OBJECTIVE: To see how atoms emit light.
Notice the brilliant colors that result. The solution containing Li+ gives a beautiful, deep-red color, while the Cu2+ solution burns green. Notice that the Na+ solution burns with a yellow–orange color, a color that should look familiar to you from the lights used in many parking lots. The color of these “sodium vapor lights” arises from the same source (the sodium atom) as the color of the burning solution containing Na+ ions.
As we will see in more detail in the next section, the colors of these flames result from atoms in these solutions releasing energy by emitting visible light of specific wavelengths (that is, specific colors). The heat from the flame causes the atoms to absorb energy—we say that the atoms become excited. Some of this excess energy is then released in the form of light. The atom moves to a lower energy state as it emits a photon of light.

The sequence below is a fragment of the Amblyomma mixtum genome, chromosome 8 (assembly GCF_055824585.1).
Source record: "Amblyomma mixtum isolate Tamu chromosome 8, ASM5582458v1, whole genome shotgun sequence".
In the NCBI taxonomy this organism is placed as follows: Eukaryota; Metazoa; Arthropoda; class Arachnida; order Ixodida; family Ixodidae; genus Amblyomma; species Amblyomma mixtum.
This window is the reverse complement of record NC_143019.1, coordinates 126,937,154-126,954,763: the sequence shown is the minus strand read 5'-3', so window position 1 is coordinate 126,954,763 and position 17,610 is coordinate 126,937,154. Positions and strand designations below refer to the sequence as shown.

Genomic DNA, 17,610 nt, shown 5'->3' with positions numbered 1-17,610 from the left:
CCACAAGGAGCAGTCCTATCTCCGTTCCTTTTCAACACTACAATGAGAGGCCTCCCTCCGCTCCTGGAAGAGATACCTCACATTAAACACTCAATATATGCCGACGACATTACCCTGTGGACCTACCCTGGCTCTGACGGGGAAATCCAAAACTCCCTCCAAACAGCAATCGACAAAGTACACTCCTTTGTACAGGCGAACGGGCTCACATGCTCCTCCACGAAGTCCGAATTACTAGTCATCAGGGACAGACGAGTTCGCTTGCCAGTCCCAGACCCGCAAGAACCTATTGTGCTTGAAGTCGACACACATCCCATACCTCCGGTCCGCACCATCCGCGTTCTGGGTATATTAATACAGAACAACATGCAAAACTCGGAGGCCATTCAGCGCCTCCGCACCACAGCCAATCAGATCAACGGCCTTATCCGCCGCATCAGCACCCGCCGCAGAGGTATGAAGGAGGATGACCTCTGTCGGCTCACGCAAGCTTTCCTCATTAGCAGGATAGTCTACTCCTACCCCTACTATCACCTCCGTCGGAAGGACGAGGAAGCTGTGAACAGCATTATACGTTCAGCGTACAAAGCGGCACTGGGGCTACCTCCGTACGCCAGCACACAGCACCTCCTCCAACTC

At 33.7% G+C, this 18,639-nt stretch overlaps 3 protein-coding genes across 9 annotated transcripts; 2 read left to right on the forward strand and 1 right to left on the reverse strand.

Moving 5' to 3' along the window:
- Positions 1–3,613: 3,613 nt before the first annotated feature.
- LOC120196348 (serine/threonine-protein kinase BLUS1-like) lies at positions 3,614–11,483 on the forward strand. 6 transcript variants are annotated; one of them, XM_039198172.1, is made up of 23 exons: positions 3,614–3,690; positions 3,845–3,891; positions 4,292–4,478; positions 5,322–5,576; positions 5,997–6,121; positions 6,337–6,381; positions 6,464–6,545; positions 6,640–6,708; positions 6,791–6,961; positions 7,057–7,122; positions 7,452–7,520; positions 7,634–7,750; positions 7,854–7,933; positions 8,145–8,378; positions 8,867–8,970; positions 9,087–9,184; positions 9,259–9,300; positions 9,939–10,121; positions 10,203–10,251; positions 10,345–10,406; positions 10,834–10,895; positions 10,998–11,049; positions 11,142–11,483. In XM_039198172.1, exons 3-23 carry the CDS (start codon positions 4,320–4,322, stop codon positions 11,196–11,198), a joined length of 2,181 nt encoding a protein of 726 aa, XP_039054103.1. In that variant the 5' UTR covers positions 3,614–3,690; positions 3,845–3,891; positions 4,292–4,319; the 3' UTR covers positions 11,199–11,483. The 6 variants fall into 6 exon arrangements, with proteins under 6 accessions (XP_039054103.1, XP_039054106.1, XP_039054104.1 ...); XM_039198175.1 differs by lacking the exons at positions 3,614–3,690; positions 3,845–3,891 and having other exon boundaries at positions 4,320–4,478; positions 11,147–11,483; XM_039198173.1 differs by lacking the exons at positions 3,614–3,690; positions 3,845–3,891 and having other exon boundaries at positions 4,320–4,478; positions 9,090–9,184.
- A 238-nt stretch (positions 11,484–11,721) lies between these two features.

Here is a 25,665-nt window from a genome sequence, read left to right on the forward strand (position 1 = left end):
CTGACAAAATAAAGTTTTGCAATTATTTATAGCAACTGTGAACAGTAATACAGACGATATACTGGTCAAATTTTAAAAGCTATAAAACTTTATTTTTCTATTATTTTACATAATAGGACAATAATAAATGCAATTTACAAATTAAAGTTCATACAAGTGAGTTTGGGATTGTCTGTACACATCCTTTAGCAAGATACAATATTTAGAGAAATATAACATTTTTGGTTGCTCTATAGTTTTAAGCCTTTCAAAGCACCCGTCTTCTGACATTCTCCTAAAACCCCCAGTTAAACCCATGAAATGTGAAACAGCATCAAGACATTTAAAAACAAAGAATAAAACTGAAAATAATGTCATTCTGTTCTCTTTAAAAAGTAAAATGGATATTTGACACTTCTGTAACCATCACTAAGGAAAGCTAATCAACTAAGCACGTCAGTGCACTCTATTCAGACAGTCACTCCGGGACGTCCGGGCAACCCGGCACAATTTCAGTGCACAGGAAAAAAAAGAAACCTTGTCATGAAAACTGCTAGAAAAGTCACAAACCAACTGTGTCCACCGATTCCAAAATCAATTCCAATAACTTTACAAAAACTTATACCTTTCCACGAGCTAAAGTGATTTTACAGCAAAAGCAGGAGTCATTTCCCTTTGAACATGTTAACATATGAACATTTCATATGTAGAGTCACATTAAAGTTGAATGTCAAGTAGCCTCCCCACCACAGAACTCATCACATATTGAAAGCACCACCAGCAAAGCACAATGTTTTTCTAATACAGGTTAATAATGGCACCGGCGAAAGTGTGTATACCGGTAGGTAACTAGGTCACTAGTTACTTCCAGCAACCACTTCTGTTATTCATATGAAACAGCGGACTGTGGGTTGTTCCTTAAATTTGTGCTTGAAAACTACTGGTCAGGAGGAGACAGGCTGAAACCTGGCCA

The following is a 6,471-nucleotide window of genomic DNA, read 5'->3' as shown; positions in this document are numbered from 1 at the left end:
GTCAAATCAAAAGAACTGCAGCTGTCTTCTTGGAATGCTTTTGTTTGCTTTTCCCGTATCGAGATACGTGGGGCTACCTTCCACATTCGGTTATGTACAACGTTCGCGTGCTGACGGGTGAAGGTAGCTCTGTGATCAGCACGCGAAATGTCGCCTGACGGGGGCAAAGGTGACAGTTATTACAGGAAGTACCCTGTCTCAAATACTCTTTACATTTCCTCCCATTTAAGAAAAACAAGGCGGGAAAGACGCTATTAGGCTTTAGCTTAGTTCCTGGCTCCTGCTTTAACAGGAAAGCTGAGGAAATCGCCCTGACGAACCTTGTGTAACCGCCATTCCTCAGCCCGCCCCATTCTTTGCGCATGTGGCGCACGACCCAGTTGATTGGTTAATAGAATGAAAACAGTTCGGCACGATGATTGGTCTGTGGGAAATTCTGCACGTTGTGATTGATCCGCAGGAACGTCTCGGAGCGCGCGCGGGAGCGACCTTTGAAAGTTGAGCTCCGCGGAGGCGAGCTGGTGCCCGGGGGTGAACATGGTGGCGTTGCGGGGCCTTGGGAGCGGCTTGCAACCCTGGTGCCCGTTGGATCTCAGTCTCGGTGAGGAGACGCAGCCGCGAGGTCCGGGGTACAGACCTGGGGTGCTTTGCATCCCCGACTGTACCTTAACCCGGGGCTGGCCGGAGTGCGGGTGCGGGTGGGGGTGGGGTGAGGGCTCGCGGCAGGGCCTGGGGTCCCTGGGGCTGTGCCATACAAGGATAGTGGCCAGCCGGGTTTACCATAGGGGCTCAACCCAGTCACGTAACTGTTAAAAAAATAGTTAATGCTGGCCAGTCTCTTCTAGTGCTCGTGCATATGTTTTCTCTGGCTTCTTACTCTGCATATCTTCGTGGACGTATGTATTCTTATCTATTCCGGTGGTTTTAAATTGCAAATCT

Lithium emits red light because its energy change corre- sponds to photons of red light (see Figure 11.8). Copper emits green light because it undergoes a different energy change than lithium; the energy change for copper corresponds to the energy of a photon of green light. Likewise, the energy change for sodium corresponds to a photon with a yellow–orange color.
When atoms receive energy from some source—they become excited—they can release this energy by emitting light. The emitted energy is carried away by a photon. Thus the energy of the photon corresponds exactly to the energy change experienced by the emitting atom. High-energy photons correspond to short- wavelength light and low-energy photons correspond to long-wavelength light. The photons of red light therefore carry less energy than the photons of blue light because red light has a longer wavelength than blue light does.